The Fire Down Below

For more than three decades, Eric Vickers has been lighting brushfires, crusading against the racism he sees around him. Now, the civil-rights lawyer and activist finds himself burned.

Robert Vickers heard it on the radio as he was pulling out of his driveway: "The Rev. Martin Luther King Jr. is dead."

He stopped the car where it was, halfway in the street, and went back inside to tell his wife. On that night, tears flowed in the home of the first black family ever to live on Dalkeith Lane. Claire Vickers put down the green dress she was hemming and reached into her closet for another, a black one. Bracing herself, she went to tell her three teenage sons. Softly, trying to ease the brunt of the words, she said, "The Rev. Martin Luther King is dead."

"We had never cried so hard for someone not in our own family," Claire says.

Claire and Robert Vickers, in a late-'50s photo, with their children Eric, Bobby and Steve. All three kids were born at Peoples Hospital, an all-black hospital in St. Louis.
Claire and Robert Vickers, in a late-'50s photo, with their children Eric, Bobby and Steve. All three kids were born at Peoples Hospital, an all-black hospital in St. Louis.

The oldest of Robert and Claire's sons, 16-year-old Bobby, retreated to his room and closed the door, shutting the world out. Steve, 13, with swollen and weary eyes, told his mother, "I'm glad I cried today so I don't have to cry tomorrow."

But it was consuming rage, not sadness, that 15-year-old Eric felt. The shy, overweight teen walked out his front door and kept going. He focused all his energy on the mental tug-of-war between destructive rage and productive anger. He ran through the list of heroes who had died before their missions were complete: Marcus Garvey, John F. Kennedy, Malcolm X and, now, King.

"Our hope was being destroyed so quickly," Vickers says. "It was being shot down right before our eyes."

The young man walked and prayed for God to free him from the disillusionment he felt growing inside him. Five miles and two hours later, Eric returned home, quiet and introspective. But deep inside him, a fire had started to burn.

Over the last 33 years, that fire has grown to a blaze that has licked away at racism. At times, it has burned out of control. Today, Eric Vickers finds himself charred and smoking, surrounded by the blackened rubble of his professional and personal lives.

Vickers was born into segregation on Feb. 16, 1953, on the eve of the civil-rights movement. His father was the superintendent of the Venice (Ill.) School District. His mother worked for the federal government. The educated young couple were well aware of racial barriers but fought them wherever they could. In 1953, all black children born at St. Mary's Hospital in East St. Louis were delivered in the basement, an unacceptable option for Claire. So her three sons were born at Peoples Hospital, an all-black hospital in St. Louis. Her last child, Vickie, was born much later, in 1971, at the desegregated Children's Hospital. "I refused to have any child of mine delivered in that environment," she says of St. Mary's basement. "I would have rather delivered at home with a midwife in my own basement."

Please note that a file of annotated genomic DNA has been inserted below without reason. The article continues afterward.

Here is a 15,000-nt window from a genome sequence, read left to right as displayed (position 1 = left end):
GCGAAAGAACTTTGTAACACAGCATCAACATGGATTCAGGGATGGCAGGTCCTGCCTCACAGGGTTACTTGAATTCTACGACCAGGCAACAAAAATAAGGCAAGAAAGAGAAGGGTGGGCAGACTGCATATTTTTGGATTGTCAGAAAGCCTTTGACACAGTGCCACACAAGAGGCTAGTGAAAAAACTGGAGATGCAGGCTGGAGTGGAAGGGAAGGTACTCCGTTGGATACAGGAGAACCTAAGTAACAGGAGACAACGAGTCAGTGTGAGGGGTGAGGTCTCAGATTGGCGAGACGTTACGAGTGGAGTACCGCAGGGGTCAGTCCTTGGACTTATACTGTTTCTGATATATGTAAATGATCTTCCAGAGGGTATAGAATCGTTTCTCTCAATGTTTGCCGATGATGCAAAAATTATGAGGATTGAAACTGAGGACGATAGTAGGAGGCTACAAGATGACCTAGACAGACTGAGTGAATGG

The Vickerses had moved to Piggott Avenue in East St. Louis in 1955, to a home in the center of a segregated urban neighborhood, rowdy and alive with children. The fact that the Vickerses owned the first color television on the block made their home a magnet for their kids' friends, especially when The Green Hornet was on. "There would literally be 15 or 20 kids watching," Vickers recalls with his characteristic childlike giggle. "Darnell was my best sidekick, and after every episode, we would go back outside and become the Green Hornet."

Just as quickly, the smile vanishes, and Vickers' eyes begin to fill with tears: "But even back then, there were lots of kids and few fathers," he says. "My father filled that role for so many of my friends. I know when we left, there was a huge void." Many kids made it out. Some didn't, including Vickers' Green Hornet sidekick. "Darnell got in some kind of trouble and did a few years in prison," he says. "When he came out, his mind was all messed up. He's never been the same. I still seem him around, but he's always on and off drugs."

When the schools in East St. Louis started to decline, the Vickerses moved. "I couldn't save the whole neighborhood," Claire says. "I had to make sure my own were going to succeed." Belleville was Robert and Claire's first choice, but no real-estate agent would show them a house there because they were black. The Vickerses started looking in University City after hearing about its open housing policy. It was not nearly open enough. Weary of being steered to the black section of town, north of Olive Boulevard, Claire dropped her agent and started looking on her own. "I wanted to live where I wanted to live," she says proudly. "I found this house on Dalkeith Lane. We were the first black family to ever live on the block."

It was 1967. The image is burned in Eric Vickers' mind: his father, standing in the dark by the front window of their new house, surrounded by moving boxes, a shotgun by his side. The family had wanted to take time to redecorate their new home and buy some furniture. Then someone hurled a burning log through their living-room window and splashed black paint onto the front of the house. Not willing to take another chance on their investment, the Vickerses moved in three weeks early. On the first tense night, 14-year-old Eric stayed close to his father's side. "I don't know why, but I wasn't scared," he says. "I knew whatever happened, my father would make sure we would be OK."

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